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FAQ: Monovarietal Olives

What kinds of olives are used to make your extra virgin olive oil?

At Stamatopoulos & Sons, we use koroneiki olives, which are slightly bitter to eat but produce some of the most world-renowned olive oil. The term "monovarietal" refers to the use of only one type of olive to create the oil. All of our olive oil - except for the Ebony which is made from mavroelia olives - is made from koroneiki olives. 

Stamatopoulos & Sons extra virgin monovarietal koroneiki olive oil also comes in an organic variety, certified by Bio Hellas. Read more about it here

The mavroelia olive (which literally translates from Greek to English as "black olive") is pressed and made into our Ebony extra virgin olive oil. This type of olive is sometimes used as an edible olive, unlike the koroneiki. The flavor profile is nutty, almost rich, yet delicate. 

Koroni (where the koroneiki olive gets its name) is a town located in Messinia, close to the Stamatopoulos & Sons family estates, located in Mouzaki and Christianoupoli. The koroneiki olive is considered the “queen of olives” in Greece and is recognized world-wide as one of the preferred olives for oil production. The fruitful koroneiki tree has flourished in this microclimate for more than 3,000 years. It is grown and harvested solely for olive oil production.

While koroneiki olives have a smooth flavor profile in terms of producing velvety olive oil, these particular olives taste quite bitter and are not intended for snacking. The leaves of the koroneiki tree have two tones: light and dark green, while the olives vary from light green to dark purple. Some koroneiki trees have both green and purple olives. Koroneiki trees are constantly changing and have their own unique appearance - similar to snowflakes - since the appearance of the leaves combined with the bi-colored olives and sometimes windy environment makes for quite a sight. 

Koroneiki is one of the most prized olive trees in both Australia and California, countries which do not have native olive trees. There are over 400 varieties of olives in existence today. Any variety olive tree could have been selected to be in their olive groves, however, they choose koroneiki because it is considered such a high-quality olive oil. Koroneiki olive oil production is sometimes considered more difficult to process than other olives due to the petite size of the koroneiki. Since it is such a small olive compared to other olives, it takes many more olives to create the same amount of olive oil. Moreover, koroneiki olives are tricky to harvest because they are smaller than other varieties. The quality of the koroneiki olive oil compared to some other olive oils is so superior, in fact, that if they were mixed together the koroneiki olive oil would improve the overall quality of the olive oil.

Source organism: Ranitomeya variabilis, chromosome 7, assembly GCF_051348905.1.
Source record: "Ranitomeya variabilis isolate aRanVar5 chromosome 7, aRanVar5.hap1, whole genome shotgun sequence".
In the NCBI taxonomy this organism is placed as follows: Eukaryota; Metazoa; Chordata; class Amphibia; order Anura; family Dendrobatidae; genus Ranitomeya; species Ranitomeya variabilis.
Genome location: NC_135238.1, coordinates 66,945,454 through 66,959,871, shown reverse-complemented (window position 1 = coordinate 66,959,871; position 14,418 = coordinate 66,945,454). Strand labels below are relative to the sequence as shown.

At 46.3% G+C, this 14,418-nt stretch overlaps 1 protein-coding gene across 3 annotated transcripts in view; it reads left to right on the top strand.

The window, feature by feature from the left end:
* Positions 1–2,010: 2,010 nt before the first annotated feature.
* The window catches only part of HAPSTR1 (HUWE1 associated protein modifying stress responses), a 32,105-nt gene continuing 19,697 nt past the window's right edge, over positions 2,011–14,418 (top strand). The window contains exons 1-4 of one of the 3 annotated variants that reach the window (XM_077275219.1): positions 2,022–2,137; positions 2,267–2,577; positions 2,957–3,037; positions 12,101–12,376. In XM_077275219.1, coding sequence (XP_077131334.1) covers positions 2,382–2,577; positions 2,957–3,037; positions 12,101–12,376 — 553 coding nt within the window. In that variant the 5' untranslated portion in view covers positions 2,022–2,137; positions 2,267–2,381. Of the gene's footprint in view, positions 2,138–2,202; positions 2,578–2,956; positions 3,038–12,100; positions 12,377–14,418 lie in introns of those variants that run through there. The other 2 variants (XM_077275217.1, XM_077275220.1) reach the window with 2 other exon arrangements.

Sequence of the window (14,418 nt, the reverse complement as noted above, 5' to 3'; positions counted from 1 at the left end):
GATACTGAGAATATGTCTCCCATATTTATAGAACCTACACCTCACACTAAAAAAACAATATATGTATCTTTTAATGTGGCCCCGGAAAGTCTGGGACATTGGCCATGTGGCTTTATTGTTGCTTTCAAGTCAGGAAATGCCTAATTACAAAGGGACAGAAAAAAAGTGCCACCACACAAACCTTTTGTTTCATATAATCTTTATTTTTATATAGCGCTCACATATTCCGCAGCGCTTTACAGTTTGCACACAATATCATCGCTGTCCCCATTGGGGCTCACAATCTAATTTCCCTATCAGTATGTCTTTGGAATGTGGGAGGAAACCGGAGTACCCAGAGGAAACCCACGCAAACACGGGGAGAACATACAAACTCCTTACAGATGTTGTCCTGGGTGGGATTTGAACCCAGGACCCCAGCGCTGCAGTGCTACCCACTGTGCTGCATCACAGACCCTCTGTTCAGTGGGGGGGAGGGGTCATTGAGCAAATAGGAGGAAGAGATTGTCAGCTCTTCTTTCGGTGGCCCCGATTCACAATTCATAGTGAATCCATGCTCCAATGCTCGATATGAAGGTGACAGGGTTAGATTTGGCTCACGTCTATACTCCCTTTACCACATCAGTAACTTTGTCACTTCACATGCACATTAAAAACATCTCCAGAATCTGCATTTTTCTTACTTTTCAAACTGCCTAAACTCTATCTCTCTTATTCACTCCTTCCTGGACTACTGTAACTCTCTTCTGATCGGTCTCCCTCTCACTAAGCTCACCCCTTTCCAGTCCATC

POLYPHENOLS


The koroneiki olive produces olive oil with some of the highest polyphenol content possible, which means it boasts powerful health benefits and uses. Polyphenols are natural antioxidants that have been credited with reducing the risk of heart disease and cancer, among many other diseases. Free radical damage is drastically reduced with the presence of polyphenols, as they protect the human body. Koroneiki olive oil has a prolonged shelf life compared to typical olive oils due to the incredibly elevated polyphenol content. Koroneiki olive oil also boasts low free fatty acids (FFA) which is a highly-prized characteristic.

According to Tom Mueller, author of Extra Virginity: The Sublime and Scandalous World of Olive Oil, Free fatty acidity or free acidity is “An important chemical parameter for determining the quality of an olive oil, which is part of the olive oil grading system of the IOC, the EU, the USDA, the Australian Olive Association, and many other bodies that oversee olive oil quality. FFA measures the percentage by weight of the free oleic acid (see Fatty acids, Oleic acid) contained in a sample of olive oil. In general terms, FFA indicates the breakdown of the basic fat structure of an oil, whether because of poor quality fruit (due to bruising, olive fly infestation, fungal attack) or, most commonly, by delays between the harvest and the crush. Although a low FFA  is no guarantee of good quality, as a rule of thumb the higher the FFA, the more likely the oil is to be of poor quality. The level of 0.8 percent FFA set by the IOC and other regulatory bodies for the extra virgin grade is far too high to guarantee good oil: excellent extra virgin oil frequently has an FFA of 0.2 percent or lower, and anything over 0.5 percent is likely to be inferior.”